The application of the Immersed Boundary ͑IB͒ method to simulate incompressible, turbulent flows around complex configurations is illustrated; the IB is based on the use of nonbody conformal grids, and the effect of the presence of a body in the flow is accounted for by modifying the governing equations. Turbulence is modeled using standard ReynoldsAveraged NavierStokes models or the more sophisticated Large Eddy Simulation approach. The main features of the IB technique are described with emphasis on the treatment of boundary conditions at an immersed surface. Examples of flows around a cylinder, in a wavy channel, inside a stirred tank and a piston/cylinder assembly, and around a road vehicle are presented. Comparison with experimental data shows the accuracy of the present technique. This review article cites 70 references. ͓DOI: 10.1115/1.1563627͔ CONTEXT The continuous growth of computer power strongly encourages engineers to rely on computational fluid dynamics ͑CFD͒ for the design and testing of new technological solutions. Numerical simulations allow the analysis of complex phenomena without resorting to expensive prototypes and difficult experimental measurements. The basic procedure to perform numerical simulation of fluid flows requires a discretization step in which the continuous governing equations and the domain of interest are transformed into a discrete set of algebraic relations valid in a finite number of locations ͑computational grid nodes͒ inside the domain. Afterwards, a numerical procedure is invoked to solve the obtained linear or nonlinear system to produce the local solution to the original equations. This process is simple and very accurate when the grid nodes are distributed uniformly ͑Cartesian mesh͒ in the domain, but becomes computationally intensive for disordered ͑unstructured͒ point distributions. For simple computational domains ͑a box, for example͒ the generation of the computational grid is trivial; the simulation of a flow around a realistic configuration ͑a road vehicle in a wind tunnel, for example͒, on the other hand, is extremely complicated and time consuming since the shape of the domain must include the wetted surface of the geometry of interest. The first difficulty arises from the necessity to build a smooth surface mesh on the boundaries of the domain ͑body conforming grid͒. Usually industrially relevant geometries are defined in a CAD environment and must be translated and cleaned ͑small details are usually eliminated, overlapping surface patches are trimmed, etc͒ before a surface grid can be generated. This mesh serves as a starting point to generate the volume grid in the computational domain. In addition, in many industrial applications, geometrical complexity is combined with moving boundaries and high Reynolds numbers. This requires regeneration or deformation of the grid during the simulation and turbulence modeling, leading to a considerable increase of the computational difficulties. As a result, engineering flow simulations have large computational overhead and low accuracy owing to a large number of operations per node and high storage requirements in combination with low order dissipative spatial discretization. Given the finite memory and speed of computers, these simulations are very expensive and time consuming with computational meshes that are generally limited to around one million nodes. In view of these difficulties, it is clear that an alternative numerical procedure that can handle the geometric complexity, but at the same time retains the accuracy and high efficiency of the simulations performed on regular grids, would represent a significant advance in the application of CFD to industrial flows.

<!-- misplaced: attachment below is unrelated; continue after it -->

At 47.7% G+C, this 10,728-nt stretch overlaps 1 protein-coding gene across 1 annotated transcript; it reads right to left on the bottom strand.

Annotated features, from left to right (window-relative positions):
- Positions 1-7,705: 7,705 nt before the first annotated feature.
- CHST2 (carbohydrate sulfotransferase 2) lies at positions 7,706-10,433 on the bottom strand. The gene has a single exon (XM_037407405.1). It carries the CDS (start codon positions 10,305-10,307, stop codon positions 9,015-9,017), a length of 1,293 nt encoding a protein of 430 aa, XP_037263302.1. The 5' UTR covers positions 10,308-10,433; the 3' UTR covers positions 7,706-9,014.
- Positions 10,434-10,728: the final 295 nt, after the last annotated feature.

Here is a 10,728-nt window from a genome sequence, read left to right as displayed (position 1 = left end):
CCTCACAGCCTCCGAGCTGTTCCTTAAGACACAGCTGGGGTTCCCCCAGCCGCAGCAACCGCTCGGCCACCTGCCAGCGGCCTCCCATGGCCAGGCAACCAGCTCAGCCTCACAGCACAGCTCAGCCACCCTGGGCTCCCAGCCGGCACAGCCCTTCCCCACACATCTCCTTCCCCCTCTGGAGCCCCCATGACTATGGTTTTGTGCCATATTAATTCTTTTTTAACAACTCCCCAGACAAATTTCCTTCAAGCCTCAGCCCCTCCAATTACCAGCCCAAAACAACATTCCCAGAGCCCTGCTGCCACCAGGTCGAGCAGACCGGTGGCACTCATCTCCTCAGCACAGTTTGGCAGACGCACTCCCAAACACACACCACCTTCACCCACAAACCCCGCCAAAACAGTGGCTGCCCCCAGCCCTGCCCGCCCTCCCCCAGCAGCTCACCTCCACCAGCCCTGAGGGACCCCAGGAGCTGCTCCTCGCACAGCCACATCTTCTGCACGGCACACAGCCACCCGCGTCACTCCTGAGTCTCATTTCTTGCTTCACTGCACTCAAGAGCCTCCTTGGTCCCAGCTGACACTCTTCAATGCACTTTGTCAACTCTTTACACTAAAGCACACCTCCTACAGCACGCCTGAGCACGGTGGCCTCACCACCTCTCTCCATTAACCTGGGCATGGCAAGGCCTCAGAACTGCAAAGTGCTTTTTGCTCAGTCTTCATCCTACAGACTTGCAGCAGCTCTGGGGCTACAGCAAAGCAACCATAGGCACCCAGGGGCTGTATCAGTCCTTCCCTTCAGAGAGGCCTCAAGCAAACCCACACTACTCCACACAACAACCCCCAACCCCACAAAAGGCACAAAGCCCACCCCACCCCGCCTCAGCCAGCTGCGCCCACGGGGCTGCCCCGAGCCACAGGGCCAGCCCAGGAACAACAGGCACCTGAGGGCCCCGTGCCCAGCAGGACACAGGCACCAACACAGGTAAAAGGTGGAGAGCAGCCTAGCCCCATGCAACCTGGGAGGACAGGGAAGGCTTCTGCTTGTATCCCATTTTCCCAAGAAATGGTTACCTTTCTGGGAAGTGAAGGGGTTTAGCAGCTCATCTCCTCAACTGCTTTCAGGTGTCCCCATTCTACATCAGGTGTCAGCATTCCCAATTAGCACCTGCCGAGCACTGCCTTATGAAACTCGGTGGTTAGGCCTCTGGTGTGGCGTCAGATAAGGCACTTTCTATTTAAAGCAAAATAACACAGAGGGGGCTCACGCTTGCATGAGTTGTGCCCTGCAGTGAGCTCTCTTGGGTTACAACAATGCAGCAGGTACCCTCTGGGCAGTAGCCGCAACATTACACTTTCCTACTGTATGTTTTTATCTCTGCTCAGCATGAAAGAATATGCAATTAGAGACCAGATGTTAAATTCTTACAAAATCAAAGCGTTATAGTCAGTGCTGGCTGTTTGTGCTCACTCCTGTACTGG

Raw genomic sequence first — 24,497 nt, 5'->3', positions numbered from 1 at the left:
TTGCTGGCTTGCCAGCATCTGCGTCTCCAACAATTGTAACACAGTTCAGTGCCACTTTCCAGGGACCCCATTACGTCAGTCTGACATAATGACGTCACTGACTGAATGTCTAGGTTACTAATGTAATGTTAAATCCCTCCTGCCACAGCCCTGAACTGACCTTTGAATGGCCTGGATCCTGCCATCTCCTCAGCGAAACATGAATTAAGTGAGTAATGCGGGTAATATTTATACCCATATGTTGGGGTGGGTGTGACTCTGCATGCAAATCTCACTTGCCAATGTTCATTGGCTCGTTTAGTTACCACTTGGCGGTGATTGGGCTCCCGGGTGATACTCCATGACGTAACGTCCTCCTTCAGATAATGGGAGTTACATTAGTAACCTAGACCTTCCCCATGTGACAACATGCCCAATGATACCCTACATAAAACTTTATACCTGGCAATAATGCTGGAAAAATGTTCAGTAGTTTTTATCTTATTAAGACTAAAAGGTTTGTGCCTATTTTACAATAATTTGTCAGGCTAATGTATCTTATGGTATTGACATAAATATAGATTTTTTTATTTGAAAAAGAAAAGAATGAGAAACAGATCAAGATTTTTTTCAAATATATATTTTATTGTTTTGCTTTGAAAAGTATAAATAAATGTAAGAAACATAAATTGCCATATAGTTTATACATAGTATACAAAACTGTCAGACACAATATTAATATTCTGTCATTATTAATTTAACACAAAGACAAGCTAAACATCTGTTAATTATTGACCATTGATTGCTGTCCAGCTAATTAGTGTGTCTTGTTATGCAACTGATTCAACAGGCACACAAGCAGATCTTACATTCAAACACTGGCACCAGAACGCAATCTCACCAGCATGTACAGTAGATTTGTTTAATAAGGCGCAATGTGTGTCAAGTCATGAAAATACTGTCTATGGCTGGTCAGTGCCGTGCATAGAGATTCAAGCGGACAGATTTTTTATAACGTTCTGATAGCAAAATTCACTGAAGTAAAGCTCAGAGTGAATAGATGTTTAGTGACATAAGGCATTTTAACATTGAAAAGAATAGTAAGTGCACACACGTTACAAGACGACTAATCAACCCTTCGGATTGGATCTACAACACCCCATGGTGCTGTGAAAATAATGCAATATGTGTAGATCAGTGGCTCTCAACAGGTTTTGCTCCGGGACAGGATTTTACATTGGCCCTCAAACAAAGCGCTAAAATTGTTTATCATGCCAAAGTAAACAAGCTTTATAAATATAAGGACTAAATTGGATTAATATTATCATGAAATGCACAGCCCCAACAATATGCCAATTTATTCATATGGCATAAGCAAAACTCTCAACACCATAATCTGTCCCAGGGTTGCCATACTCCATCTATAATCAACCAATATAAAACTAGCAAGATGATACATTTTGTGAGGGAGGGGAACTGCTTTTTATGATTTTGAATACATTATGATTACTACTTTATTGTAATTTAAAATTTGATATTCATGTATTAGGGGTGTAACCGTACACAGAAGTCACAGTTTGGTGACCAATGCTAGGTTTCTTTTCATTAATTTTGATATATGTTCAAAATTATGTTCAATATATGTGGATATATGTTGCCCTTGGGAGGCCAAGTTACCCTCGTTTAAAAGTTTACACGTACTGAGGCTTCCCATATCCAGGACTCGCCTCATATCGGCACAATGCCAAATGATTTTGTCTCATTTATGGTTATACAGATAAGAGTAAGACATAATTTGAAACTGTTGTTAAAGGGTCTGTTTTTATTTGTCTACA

A Cartesian grid method for solving the twodimensional streamfunctionvorticity equations in irregular regions